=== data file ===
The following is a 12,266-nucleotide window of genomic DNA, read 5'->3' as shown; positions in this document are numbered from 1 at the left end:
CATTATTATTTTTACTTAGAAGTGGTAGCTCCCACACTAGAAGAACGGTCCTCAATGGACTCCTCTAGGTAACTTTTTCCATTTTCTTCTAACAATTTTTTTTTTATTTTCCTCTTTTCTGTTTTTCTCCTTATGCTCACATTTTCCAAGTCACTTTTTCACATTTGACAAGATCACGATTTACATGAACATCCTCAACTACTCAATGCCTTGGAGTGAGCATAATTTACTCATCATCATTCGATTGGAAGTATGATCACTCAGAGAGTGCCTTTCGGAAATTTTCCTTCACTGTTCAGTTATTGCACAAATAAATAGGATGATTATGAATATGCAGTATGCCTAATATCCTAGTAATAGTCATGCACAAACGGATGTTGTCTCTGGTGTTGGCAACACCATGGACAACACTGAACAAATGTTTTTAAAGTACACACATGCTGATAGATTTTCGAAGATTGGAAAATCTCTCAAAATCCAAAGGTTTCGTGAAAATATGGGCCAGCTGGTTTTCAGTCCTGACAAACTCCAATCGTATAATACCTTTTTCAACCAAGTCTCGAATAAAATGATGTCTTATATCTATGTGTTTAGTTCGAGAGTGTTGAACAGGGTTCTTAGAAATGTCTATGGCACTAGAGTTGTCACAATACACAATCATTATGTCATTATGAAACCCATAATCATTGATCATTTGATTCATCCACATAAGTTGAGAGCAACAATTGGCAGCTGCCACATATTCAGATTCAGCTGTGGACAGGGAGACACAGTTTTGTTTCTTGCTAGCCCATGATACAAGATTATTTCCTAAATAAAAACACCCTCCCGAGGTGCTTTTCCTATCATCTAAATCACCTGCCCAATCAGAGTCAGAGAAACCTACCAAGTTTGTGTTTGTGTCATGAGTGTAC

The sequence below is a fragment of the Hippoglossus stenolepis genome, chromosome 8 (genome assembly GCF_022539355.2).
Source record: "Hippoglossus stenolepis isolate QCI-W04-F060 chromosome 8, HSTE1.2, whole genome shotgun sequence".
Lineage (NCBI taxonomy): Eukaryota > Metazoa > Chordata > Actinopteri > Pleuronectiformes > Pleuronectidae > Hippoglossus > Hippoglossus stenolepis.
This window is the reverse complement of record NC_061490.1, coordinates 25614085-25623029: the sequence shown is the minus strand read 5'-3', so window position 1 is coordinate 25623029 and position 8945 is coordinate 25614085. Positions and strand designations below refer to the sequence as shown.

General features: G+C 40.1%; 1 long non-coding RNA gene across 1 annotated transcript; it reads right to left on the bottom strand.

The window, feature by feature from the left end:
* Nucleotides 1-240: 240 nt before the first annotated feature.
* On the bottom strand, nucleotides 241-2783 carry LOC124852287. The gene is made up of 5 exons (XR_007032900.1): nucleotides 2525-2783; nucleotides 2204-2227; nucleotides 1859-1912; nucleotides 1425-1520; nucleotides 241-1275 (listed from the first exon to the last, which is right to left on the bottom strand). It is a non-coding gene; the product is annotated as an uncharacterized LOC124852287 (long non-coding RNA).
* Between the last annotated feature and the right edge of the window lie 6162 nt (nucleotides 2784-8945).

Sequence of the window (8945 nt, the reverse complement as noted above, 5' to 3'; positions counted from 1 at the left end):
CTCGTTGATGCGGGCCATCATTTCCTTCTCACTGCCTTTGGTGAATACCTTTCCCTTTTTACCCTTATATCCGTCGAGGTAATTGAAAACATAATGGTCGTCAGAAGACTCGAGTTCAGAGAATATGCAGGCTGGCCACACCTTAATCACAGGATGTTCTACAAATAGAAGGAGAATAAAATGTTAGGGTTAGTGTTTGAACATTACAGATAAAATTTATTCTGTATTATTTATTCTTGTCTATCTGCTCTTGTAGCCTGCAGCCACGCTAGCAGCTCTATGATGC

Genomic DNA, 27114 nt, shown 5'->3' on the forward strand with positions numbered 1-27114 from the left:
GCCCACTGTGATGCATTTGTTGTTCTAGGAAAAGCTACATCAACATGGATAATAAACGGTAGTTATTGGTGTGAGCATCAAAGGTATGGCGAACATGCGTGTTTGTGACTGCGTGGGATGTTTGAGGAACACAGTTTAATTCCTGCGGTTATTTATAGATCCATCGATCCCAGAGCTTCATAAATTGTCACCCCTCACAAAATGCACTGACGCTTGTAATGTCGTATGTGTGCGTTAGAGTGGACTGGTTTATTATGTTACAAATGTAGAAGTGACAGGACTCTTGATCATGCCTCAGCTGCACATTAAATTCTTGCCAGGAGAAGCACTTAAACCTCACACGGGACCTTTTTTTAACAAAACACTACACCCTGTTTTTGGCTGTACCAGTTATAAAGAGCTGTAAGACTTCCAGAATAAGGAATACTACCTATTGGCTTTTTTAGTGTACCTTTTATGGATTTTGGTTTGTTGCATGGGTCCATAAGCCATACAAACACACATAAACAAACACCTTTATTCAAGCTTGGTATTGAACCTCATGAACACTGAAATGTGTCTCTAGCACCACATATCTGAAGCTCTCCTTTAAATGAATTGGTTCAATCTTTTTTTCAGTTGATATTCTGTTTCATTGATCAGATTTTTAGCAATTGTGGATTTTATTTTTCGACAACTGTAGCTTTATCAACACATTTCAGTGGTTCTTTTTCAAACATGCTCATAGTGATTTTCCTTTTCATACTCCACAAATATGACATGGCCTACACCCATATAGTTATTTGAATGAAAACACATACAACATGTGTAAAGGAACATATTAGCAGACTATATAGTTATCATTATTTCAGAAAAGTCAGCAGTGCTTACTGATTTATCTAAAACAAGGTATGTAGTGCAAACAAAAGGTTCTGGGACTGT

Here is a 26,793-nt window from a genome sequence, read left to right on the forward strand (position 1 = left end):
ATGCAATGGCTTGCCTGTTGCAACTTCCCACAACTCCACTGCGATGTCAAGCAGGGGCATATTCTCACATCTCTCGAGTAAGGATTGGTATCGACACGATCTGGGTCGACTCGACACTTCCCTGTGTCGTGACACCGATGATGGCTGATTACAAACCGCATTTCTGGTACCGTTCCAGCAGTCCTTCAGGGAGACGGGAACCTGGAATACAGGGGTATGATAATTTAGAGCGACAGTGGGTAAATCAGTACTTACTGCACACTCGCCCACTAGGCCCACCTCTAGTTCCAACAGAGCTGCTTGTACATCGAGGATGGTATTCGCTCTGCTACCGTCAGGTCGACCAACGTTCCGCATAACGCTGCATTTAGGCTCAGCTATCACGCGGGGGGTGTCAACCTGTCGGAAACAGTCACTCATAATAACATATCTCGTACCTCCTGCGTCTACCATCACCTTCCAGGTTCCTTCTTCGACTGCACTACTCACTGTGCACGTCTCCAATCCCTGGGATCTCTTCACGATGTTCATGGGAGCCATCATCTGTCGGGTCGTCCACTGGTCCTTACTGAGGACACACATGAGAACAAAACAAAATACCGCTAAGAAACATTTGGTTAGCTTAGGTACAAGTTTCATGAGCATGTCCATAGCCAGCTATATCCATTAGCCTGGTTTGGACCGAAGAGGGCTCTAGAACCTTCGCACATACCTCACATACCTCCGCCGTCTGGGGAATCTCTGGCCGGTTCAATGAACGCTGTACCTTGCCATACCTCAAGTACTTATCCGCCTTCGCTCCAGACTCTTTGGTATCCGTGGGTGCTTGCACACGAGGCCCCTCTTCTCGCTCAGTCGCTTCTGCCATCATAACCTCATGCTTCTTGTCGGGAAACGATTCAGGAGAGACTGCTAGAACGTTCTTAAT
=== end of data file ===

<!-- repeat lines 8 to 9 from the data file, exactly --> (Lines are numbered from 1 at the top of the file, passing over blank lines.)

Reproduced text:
The window, feature by feature from the left end:
* Nucleotides 1-240: 240 nt before the first annotated feature.